July 4th, 2015 was the day I quit my full-time job as a meat cutter to begin writing on Seeking Alpha. The plan was to improve my research and writing ability - while at the same time - showcasing my investment research with hopes of landing a job as an equity analyst. I wasn't sure if it was possible or how long it would take, however, I was willing to bear the risk of uncertainty, with the chance of landing a job I would truly enjoy doing. With that being said, I have recently accepted a job at Gate City Capital Management.
Back in April, I was an intern at Gate City. Not only did I learn a significant amount, but the fund's investing style is similar to my own - which to me is a huge benefit. To say the least, I am excited to begin a new adventure and to continue to develop as an investor within Gate City Capital Management.
The bad news, I will no longer be a prolific writer on Seeking Alpha. As an analyst, I will be focusing 100% of my effort for Gate City. I do not plan on going completely dark like Ash Grove (OTCPK:ASHG) or Boston Sand & Gravel (OTCPK:BSND), but rather stay somewhat active such as Keweenaw Land Association (OTCPK:KEWL) or Biloxi Marsh Lands (OTCPK:BLMC). Moreover, it's likely I will post an idea once a quarter.
I am extremely grateful for a platform like Seeking Alpha. After college, I knew that I wanted to be an investor; however, I lacked the resume and network to get my foot in the door. With the global reach Seeking Alpha has, I was able to build a valuable network - at the same time - improving my research ability. Not only did I land a job I was looking for, but was offered a variety of other jobs, speaking opportunities, invites to conferences, interviews via magazines/websites and other unique opportunities.
For the past one and a half years, I have woken up to research and write investment ideas on Seeking Alpha. Some days were tougher than others. It's hard to wake up every day and come up with investment ideas to write about. Furthermore, before I started writing on Seeking Alpha, I was not a writer, nor was my research ability up to par. I hate to look back at my past work, but here are a few early examples of my beginning work:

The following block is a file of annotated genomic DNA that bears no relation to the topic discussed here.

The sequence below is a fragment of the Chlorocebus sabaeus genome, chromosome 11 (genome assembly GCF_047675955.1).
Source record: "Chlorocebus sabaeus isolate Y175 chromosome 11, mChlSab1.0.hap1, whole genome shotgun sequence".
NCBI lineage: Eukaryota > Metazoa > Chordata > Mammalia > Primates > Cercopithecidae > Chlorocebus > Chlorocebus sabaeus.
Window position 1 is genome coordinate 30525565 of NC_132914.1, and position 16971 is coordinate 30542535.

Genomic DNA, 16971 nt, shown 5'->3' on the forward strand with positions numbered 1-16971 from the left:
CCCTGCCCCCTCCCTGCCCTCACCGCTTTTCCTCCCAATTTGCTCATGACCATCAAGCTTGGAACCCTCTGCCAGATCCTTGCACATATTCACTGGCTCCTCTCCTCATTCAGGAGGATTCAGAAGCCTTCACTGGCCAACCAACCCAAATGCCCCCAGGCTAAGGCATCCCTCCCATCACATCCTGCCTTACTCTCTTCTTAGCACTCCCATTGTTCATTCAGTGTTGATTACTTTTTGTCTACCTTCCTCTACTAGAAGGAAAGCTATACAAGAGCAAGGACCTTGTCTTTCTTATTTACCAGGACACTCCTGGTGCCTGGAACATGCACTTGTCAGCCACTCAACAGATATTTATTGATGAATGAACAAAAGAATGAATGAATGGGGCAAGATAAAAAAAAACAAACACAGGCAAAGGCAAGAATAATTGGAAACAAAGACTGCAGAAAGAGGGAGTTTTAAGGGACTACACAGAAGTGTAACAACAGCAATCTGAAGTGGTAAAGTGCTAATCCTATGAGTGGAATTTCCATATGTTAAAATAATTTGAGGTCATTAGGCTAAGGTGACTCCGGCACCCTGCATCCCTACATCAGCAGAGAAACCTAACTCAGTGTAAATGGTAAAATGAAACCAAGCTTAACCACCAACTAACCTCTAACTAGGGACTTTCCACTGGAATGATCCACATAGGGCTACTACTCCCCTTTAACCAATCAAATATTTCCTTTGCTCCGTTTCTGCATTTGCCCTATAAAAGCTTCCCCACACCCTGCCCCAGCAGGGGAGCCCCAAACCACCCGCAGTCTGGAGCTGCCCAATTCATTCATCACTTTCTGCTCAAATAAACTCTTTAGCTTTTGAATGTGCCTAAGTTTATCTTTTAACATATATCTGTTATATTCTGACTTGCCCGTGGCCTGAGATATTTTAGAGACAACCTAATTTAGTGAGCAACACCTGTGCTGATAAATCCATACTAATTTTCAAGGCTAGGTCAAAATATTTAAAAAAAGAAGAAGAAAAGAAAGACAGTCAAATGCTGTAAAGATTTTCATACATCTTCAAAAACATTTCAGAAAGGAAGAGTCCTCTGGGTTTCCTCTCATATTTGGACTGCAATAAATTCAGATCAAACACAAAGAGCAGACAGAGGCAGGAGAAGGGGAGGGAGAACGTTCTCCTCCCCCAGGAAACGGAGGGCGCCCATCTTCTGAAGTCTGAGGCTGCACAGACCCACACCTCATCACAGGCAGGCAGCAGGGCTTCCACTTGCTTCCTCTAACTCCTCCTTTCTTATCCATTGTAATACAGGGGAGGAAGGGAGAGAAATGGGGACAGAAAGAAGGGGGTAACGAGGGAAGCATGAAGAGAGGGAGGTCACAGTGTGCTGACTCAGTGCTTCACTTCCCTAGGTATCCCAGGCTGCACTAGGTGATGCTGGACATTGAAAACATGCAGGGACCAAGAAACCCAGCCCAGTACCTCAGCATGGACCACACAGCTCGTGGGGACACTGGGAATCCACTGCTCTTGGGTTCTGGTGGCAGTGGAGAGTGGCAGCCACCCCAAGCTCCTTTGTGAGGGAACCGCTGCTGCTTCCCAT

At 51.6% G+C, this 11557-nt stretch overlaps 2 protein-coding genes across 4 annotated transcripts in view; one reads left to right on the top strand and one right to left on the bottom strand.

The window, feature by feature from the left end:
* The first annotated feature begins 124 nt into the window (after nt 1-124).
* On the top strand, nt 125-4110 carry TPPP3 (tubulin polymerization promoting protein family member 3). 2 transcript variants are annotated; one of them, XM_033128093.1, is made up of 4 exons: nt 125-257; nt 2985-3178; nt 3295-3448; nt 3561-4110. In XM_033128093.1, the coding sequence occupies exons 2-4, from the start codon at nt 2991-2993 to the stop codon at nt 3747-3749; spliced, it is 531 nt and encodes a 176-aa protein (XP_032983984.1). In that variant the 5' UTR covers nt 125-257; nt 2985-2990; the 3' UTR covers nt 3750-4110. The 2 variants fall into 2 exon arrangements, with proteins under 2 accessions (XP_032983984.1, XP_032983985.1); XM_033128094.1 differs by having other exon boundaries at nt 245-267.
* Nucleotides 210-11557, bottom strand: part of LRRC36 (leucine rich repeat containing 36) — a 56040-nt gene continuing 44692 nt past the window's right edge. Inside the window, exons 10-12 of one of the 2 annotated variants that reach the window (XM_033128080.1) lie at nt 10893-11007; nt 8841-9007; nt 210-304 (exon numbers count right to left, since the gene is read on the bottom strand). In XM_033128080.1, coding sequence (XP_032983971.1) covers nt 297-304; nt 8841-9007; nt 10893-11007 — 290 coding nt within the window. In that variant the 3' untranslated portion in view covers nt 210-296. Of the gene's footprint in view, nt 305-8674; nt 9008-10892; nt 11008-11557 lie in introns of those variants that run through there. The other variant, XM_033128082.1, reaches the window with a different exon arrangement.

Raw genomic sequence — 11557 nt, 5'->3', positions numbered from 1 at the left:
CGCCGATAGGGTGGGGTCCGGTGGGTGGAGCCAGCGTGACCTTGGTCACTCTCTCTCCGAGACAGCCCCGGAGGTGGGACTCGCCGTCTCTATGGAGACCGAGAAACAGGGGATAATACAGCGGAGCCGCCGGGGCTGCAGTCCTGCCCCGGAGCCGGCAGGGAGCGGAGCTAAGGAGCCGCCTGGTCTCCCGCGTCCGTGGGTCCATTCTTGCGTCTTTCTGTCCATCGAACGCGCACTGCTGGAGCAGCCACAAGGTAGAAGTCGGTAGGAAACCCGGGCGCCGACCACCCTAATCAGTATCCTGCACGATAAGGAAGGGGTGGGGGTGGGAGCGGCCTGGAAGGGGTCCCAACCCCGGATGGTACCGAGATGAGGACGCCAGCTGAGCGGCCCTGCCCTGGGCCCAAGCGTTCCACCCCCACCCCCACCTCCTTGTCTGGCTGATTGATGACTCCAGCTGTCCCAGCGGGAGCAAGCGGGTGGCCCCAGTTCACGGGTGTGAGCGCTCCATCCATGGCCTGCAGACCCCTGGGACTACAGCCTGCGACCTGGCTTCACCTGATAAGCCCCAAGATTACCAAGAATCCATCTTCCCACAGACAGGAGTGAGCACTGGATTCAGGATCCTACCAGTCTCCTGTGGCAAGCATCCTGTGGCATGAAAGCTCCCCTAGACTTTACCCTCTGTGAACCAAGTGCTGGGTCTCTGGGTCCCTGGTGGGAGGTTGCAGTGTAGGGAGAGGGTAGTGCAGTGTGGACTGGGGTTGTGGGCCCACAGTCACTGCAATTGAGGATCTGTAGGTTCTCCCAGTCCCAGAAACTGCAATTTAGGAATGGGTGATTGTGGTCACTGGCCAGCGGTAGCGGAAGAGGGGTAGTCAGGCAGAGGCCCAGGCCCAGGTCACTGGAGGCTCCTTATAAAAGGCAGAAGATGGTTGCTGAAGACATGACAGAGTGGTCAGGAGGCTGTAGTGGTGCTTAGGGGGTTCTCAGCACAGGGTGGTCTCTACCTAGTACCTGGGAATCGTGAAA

The three articles above are beginning analyses to say the least. With that being said, it's great that Seeking Alpha continuously works with contributors in order to improve their writing and research skills. In fact, I am not sure of any other platform that works directly with their contributors to produce better content. I am grateful for their contributor development program and continual help from the editors.
For contributors who are just starting, there are a few tips I would like to mention. First, find an area and focus exclusively on that area. There are a lot of contributors on the site, meaning, a significant amount of competition. Thus, if you want your research to stand out, focus on an area where there is a lack of competition. For me, this was the micro-cap space.
Secondly, improve your work with each new company you research. It is imperative to incrementally improve your research every time you write a new article. If you are not constantly improving and evolving, you are not going anywhere.